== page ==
When a mysterious book is anonymously delivered to several of the world’s best brains, the Curious George of journalists gets involved when none of them can crack the code. Someone has single-handedly sent the earth’s leading experts into a simultaneous tailspin, and Jon Ronson is sent to find out who they are and what they want. He begins his journey into the people who aren’t so plugged in, those with a screw loose: the world of psychopaths.
‘The Psychopath Test’ is a light-hearted, creatively uplifting approach to the potential madness of the human brain, and I have never read anything like it. It’s wonderfully easy to read and I would recommend for anyone 17 or older.
The dynamic, embarrassingly humorous book takes the reader by the hand to meet psychopaths of all shapes and sizes. Do psychopaths really exist? And who are they? The book shows interviews between several so-called psychopaths and the traits that define them. The description of how psychopathic tendencies have been treated in the past is indeed quite shocking. LSD-induced trances, deep sleep therapy, even nude group therapy baths. None of it worked.
Psychologist Bob Hare invented the Hare Psychopathy Checklist to identify psychopaths out in the wild. Equipped with this checklist, Ronson travels to high security prisons, mental health hospitals and a Dangerous and Severe Personality Disorder unit to see if he can determine who is psychopathic and who isn’t whilst trying not to be devilishly charmed in the process.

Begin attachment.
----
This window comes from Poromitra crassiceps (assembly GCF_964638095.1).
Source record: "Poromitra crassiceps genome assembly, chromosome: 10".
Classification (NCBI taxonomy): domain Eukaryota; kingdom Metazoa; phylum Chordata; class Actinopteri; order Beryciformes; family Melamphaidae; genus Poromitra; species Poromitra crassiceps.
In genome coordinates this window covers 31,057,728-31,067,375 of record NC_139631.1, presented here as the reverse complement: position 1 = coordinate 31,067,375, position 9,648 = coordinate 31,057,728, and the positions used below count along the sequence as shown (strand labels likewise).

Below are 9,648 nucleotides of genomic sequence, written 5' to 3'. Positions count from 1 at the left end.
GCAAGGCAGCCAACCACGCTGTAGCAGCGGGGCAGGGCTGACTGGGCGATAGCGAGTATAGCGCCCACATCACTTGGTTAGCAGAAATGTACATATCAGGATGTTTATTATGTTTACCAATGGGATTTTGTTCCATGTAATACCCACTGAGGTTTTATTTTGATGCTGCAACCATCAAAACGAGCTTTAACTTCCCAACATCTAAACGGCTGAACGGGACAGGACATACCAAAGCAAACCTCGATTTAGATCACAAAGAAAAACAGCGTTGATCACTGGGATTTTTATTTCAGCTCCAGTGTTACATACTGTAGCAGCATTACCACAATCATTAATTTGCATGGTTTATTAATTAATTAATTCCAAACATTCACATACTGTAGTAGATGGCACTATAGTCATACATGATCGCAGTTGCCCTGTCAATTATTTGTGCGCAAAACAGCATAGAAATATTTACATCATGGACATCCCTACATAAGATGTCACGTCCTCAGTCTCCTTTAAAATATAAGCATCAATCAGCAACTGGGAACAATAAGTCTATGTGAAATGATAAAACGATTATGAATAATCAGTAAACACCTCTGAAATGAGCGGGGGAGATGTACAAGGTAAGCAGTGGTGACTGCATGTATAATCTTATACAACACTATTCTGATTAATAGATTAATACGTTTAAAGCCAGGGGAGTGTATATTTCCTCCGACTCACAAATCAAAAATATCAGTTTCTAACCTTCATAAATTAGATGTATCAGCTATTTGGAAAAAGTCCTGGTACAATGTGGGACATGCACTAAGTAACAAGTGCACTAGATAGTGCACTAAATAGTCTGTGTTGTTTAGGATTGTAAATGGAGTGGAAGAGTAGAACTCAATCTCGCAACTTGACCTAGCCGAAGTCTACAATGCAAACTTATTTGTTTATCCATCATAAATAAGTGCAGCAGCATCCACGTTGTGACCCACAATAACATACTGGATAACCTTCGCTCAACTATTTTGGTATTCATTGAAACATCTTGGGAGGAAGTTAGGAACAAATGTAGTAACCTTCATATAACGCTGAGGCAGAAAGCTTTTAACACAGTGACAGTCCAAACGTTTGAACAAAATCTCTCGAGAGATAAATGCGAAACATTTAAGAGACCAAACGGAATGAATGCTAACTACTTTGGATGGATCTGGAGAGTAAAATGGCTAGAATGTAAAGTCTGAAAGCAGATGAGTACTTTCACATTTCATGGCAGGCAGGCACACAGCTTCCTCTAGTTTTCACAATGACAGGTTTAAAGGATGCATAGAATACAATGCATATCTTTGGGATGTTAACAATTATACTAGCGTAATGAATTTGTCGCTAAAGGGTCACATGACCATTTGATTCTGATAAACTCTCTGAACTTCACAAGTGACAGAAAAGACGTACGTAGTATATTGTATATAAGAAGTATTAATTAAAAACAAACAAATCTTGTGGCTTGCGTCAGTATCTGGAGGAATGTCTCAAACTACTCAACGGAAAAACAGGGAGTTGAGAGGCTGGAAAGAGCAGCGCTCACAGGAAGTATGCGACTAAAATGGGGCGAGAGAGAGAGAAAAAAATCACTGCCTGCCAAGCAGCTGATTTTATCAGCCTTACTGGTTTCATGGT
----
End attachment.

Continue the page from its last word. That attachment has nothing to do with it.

On a bizarre accusation by Scientologists that psychiatry is a farce, he reads the DSM-1V-TR; a handbook for psychiatrists everywhere containing all the mental disorders known to man. If you or I were to read this book, we could probably diagnose ourselves with several disorders right off the bat. Ronson could: he diagnosed himself with twelve. Ronson speculates that we may have taken if a bit too far with our desire to label. From experiencing shakes after too much coffee (Caffeine Induced Disorder) to procrastination (Malingering), anyone with any kind of anomaly is labelled and segregated.
Ronson forms wariness and doubt in the mind, which he gleefully explores. Is the psychiatry business just due to the compulsion to categorize things? Do the pharmaceutical companies just want to glean another profit by exploiting this compulsion? How many people have been unnecessarily labelled?
I was moved by his willingness to get down and dirty with the people that the average Joe would personally stay away from. This allowed for an invitingly fresh point of view unhindered from social censorship. His personal take on these certainly colourful characters, along with his willingness to get up close with murderers, makes for a wondrous read that I devoured.
Words by Sarah Ingham